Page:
It has been a big year for Hildur Guðnadóttir. The Icelandic composer just won an Emmy for her work on limited series, “Chernobyl,” for HBO. She has been working in the industry for years. An accomplished cellist, she has been lending her musical talents to film long before she was composing the scores for them. She appears on the soundtracks for films like “Prisoners,” “The Revenant,” and “Sicario.”

Now Guðnadóttir is here with one of her proudest projects: “Joker.” Todd Phillips gives the world a different view of the infamous killer clown. Joaquin Phillips takes on the role that has gone through many iterations over its nearly 80-year history.

Recently I spoke with Guðnadóttir about her work on “Joker” and collaborating with Todd Phillips. She is very excited about her work, and for good reason. The film itself may be receiving mixed reviews, the original score is almost universally admired, if not outright adored.

Please enjoy our conversation with Hildur Guðnadóttir.

Karen Peterson/Awards Circuit: Before we get into “Joker,” how did you get started in the business? What was it that made you decide you wanted to write music for films?

Hildur Guðnadóttir: I never really made that decision as such. I wasn’t ever really aiming for film composition specifically. Storytelling in music has always been something that I’ve been very interested in and I started working scenes, writing musical theater. Out of that, I started to work in film and slowly, over the last fifteen years, films have been taking up more and more space. It was kind of by accident that I started working in the film industry.

KP: A happy accident, it sounds like.

HG: Yeah. Absolutely. I really like it. It’s a really lovely format for storytelling.

KP: Congratulations on your Emmy for “Chernobyl.” That’s so exciting!

HG: Yeah, it is!

KP: What was going through your mind when you won?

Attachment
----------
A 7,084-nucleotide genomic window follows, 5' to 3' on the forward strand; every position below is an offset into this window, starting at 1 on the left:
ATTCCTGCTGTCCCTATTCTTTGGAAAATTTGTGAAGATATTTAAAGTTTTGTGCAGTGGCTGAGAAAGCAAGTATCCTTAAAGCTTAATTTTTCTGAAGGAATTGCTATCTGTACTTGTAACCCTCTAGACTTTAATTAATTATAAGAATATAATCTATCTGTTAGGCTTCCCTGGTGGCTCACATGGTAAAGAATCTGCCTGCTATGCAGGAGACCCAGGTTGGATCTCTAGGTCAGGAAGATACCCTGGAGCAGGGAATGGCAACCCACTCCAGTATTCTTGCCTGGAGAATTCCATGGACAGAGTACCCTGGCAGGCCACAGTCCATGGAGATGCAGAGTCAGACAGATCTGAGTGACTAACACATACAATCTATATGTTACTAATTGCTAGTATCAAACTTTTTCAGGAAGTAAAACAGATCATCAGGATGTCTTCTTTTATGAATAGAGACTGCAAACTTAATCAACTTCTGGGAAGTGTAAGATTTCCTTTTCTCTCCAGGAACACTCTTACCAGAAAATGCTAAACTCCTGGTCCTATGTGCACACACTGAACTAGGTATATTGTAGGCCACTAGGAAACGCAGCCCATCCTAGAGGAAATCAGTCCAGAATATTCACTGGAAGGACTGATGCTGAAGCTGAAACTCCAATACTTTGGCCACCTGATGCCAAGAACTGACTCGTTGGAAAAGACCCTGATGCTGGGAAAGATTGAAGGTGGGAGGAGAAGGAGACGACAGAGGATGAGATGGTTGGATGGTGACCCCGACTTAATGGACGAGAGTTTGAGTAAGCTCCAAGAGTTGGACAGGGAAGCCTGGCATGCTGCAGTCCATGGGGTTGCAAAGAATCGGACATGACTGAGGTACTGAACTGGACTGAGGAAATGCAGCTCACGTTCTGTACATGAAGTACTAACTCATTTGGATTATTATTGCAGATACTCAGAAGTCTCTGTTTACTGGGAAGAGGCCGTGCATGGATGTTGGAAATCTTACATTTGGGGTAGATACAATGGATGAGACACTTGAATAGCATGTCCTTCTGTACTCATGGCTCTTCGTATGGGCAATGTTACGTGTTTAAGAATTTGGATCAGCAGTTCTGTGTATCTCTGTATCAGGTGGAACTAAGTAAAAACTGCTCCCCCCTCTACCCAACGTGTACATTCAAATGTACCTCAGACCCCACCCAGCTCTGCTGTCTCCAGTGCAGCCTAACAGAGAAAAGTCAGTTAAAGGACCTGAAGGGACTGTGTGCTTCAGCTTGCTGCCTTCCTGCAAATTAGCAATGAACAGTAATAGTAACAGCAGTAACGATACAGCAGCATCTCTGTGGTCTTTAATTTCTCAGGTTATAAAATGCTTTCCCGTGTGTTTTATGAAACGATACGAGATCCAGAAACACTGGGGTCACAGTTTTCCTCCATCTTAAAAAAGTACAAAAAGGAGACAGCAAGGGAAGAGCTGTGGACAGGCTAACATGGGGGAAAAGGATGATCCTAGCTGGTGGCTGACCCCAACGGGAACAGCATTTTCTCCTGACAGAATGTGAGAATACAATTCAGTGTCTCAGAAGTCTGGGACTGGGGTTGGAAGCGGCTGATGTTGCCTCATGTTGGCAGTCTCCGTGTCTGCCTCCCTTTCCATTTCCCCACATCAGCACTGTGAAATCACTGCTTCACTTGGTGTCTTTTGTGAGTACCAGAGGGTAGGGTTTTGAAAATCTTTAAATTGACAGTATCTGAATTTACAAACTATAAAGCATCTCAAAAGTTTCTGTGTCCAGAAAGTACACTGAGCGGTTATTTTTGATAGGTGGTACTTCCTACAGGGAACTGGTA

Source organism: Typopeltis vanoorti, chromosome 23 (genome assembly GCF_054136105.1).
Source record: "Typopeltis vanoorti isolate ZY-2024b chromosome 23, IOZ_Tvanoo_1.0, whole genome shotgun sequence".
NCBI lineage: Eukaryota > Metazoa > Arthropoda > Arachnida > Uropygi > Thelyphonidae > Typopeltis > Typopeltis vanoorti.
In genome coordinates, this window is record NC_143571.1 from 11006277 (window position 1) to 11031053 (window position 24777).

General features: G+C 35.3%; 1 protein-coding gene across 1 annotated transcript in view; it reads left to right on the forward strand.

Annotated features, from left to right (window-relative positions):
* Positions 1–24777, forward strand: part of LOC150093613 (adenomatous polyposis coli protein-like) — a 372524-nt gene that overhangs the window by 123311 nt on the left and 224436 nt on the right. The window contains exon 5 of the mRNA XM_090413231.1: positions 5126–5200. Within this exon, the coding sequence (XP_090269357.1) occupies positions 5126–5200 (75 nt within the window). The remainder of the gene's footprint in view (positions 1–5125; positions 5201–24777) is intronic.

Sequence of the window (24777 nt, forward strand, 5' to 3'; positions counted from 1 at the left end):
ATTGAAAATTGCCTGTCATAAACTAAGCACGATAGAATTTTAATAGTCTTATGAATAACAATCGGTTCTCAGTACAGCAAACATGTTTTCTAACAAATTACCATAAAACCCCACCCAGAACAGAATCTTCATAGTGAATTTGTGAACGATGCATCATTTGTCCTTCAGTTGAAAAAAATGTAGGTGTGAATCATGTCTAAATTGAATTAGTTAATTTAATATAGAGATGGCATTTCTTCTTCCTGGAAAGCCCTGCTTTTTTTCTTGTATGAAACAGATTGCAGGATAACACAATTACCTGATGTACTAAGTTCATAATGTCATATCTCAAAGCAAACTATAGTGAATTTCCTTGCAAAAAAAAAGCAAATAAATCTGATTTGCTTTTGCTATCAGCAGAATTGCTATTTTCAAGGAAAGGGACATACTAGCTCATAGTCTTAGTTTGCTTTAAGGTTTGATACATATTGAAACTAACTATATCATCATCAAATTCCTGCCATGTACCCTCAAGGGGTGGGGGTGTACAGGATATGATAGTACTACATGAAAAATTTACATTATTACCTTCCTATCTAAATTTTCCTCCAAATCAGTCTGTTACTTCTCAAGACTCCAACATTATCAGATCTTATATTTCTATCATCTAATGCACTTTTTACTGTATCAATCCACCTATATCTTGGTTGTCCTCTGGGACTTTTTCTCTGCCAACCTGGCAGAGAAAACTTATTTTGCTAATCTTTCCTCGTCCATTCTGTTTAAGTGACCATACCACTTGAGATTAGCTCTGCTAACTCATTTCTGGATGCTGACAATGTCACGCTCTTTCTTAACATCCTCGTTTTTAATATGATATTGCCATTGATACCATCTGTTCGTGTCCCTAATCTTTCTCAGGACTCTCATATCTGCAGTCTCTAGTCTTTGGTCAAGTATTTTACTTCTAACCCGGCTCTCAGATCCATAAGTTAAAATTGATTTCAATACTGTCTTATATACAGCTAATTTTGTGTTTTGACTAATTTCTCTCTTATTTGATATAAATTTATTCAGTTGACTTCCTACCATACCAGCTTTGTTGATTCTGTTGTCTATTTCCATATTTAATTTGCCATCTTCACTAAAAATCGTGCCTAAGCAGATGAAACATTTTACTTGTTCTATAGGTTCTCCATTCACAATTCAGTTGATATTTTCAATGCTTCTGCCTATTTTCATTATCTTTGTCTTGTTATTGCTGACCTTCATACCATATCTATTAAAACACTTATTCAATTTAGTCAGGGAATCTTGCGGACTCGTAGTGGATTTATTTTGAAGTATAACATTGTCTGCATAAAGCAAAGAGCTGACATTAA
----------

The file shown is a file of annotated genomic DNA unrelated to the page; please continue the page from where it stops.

HG: I was quite surprised! It was lovely. I live in Berlin so I don’t really go out to LA much, so I haven’t really been a part of the whole film composer scenario much. I haven’t really met any other film composers. But during that time and because there were other receptions where I met the other nominees and composers, I was so happy to feel a good energy. It wasn’t what I expected. People were different. Sometimes we’re fighting for the same jobs, so I didn’t really know how the atmosphere was going to be, but I made so many friends. It was lovely to meet those other composers and it’s such a beautiful life. I think it was the best experience. And the Emmy was definitely a plus.

KP: So let’s talk about “Joker.” When did you first meet with Todd Phillips to discuss the score?

HG: I first met with him, we were talking quite a lot over FaceTime and email one and a half years ago. And then the first time I met him was while they were shooting. I came out to the shooting, that must have been a year ago.

KP: What was it about this project that really excited you?

HG: He’s such a fascinating character, and he’s a character that’s had a really strong presence throughout the years. Since I was a teenager he was one of these characters that’s larger than life. He has this history through the Batman films and he’s the most interesting character to me in that whole series. When Todd approached me and asked if I was interested, I was very curious to see what take he was going to take on telling this origin story because it was something I had no idea. Where does he come from? There was no official origin story. It was just an open book of what made him into what he was.